Applied Information Technology (IT) for ship design, production and lifecycle support : a total systems approach
Dunlap, Gary H.
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This thesis analyzes the material flows, manpower usage, administrative requirements and procedures, and technical interface needs employed in the logistics systems onboard aircraft carriers and submarines to determine where Information Technology (IT) could be applied to reduce life cycle costs and manning demands. The concepts and recommendations derived from this study support the Focused Logistics pillar of Joint Vision 2010 (JV 2010), and guidance of the Federal Acquisition Streamlining Act (FASA), the Federal Acquisition Reform Act (FARA), and DoD Directive 5000.1 (March 15, 1996) to incorporate proven commercial business practices into DoD processes. The first step was to baseline the existing logistics infrastructure for two platforms, namely the aircraft carrier and the submarine, to identify what could be done with IT to make the process more effective. In addition, a broad area search of Navy wide logistics IT insertion initiatives, and numerous discussions with logistics experts across the Navy and their supporting contractor base were made to ensure that recommendations would be pertinent to current issues. Once the data was all compiled, it was analyzed to identify any gaps which could be potentially solved through the insertion of IT. This analysis indicated that the computer migration plan under the Naval Tactical Command Support Systems (NTCSS) application programs was progressing smoothly, and that the communication connectivity issues associated with exchanging real time data were also well underway through the Information Technology 21st Century (IT-21) initiatives. The one glaring area which was demanding a great deal of time for shipboard supply personnel, and was not getting much attention by the Navy logistics leadership, was in the data acquisition point in the system. Thus, for logistics, material tagging technology in support of more efficient receipt and inventory actions needed to be investigated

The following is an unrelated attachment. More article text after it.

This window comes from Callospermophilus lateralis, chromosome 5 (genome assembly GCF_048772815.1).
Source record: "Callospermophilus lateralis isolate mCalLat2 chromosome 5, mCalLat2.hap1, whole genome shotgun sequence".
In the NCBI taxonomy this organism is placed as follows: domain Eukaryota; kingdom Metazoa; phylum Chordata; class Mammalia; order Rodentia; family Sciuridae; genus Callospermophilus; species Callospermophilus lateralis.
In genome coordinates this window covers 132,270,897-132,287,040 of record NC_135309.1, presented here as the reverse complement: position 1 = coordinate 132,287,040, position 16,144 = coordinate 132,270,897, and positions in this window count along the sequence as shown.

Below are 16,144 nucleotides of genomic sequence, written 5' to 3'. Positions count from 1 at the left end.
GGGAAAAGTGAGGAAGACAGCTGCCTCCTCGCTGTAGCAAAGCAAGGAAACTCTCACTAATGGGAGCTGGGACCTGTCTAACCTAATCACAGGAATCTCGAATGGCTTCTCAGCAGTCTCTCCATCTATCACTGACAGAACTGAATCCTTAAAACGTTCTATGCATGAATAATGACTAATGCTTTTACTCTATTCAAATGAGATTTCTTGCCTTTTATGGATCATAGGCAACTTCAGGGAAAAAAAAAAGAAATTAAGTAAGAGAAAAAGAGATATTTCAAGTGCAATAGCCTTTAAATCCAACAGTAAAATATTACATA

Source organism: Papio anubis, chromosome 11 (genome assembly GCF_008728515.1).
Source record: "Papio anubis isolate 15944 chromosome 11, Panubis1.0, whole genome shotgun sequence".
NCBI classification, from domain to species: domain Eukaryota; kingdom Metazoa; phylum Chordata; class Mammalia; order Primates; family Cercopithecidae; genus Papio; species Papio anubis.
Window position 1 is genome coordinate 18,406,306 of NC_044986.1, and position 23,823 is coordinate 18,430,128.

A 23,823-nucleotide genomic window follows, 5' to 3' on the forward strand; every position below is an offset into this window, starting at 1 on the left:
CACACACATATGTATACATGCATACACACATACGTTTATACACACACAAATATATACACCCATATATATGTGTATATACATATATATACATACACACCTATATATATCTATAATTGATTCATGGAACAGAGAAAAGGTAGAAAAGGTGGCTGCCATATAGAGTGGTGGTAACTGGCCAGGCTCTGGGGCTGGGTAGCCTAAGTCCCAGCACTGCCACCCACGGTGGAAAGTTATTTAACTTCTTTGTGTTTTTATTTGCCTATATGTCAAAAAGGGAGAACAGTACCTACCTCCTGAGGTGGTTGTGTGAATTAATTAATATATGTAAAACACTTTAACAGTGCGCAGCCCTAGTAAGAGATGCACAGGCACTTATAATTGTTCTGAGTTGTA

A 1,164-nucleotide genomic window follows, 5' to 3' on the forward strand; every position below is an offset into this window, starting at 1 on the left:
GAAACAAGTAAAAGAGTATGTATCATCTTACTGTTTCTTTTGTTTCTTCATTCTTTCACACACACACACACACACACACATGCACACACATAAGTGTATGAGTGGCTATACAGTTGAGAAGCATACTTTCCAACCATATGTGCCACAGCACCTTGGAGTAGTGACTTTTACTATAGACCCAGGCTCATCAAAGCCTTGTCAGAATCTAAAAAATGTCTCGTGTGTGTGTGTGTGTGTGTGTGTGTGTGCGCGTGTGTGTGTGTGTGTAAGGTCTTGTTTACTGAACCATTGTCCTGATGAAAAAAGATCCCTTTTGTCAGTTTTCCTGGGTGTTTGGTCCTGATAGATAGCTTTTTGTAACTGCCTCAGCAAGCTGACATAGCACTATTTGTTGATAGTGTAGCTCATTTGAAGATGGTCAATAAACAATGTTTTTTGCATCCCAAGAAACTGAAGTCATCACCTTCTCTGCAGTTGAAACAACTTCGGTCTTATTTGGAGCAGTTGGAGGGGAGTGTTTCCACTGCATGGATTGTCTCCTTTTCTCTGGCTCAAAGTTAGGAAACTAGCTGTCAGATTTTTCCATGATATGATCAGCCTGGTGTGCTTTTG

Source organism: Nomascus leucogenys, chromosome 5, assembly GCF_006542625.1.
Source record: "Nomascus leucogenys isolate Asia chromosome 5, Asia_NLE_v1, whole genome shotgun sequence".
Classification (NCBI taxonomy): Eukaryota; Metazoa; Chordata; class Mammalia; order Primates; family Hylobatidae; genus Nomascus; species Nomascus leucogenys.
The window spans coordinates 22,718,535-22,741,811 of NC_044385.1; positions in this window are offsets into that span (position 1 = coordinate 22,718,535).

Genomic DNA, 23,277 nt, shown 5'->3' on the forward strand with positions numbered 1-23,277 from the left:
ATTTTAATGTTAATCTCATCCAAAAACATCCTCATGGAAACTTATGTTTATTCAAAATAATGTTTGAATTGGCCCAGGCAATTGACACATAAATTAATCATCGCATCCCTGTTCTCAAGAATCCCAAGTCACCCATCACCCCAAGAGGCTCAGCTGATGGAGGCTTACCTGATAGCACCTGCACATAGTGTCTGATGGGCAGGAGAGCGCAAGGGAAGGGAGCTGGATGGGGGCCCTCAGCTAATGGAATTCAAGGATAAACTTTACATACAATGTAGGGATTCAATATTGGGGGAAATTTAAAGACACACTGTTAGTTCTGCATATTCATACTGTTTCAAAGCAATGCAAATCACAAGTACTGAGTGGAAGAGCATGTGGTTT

CIVINS (Civilian Institutions) Thesis document
RightsThis publication is a work of the U.S. Government as defined in Title 17, United States Code, Section 101. Copyright protection is not available for this work in the United States.
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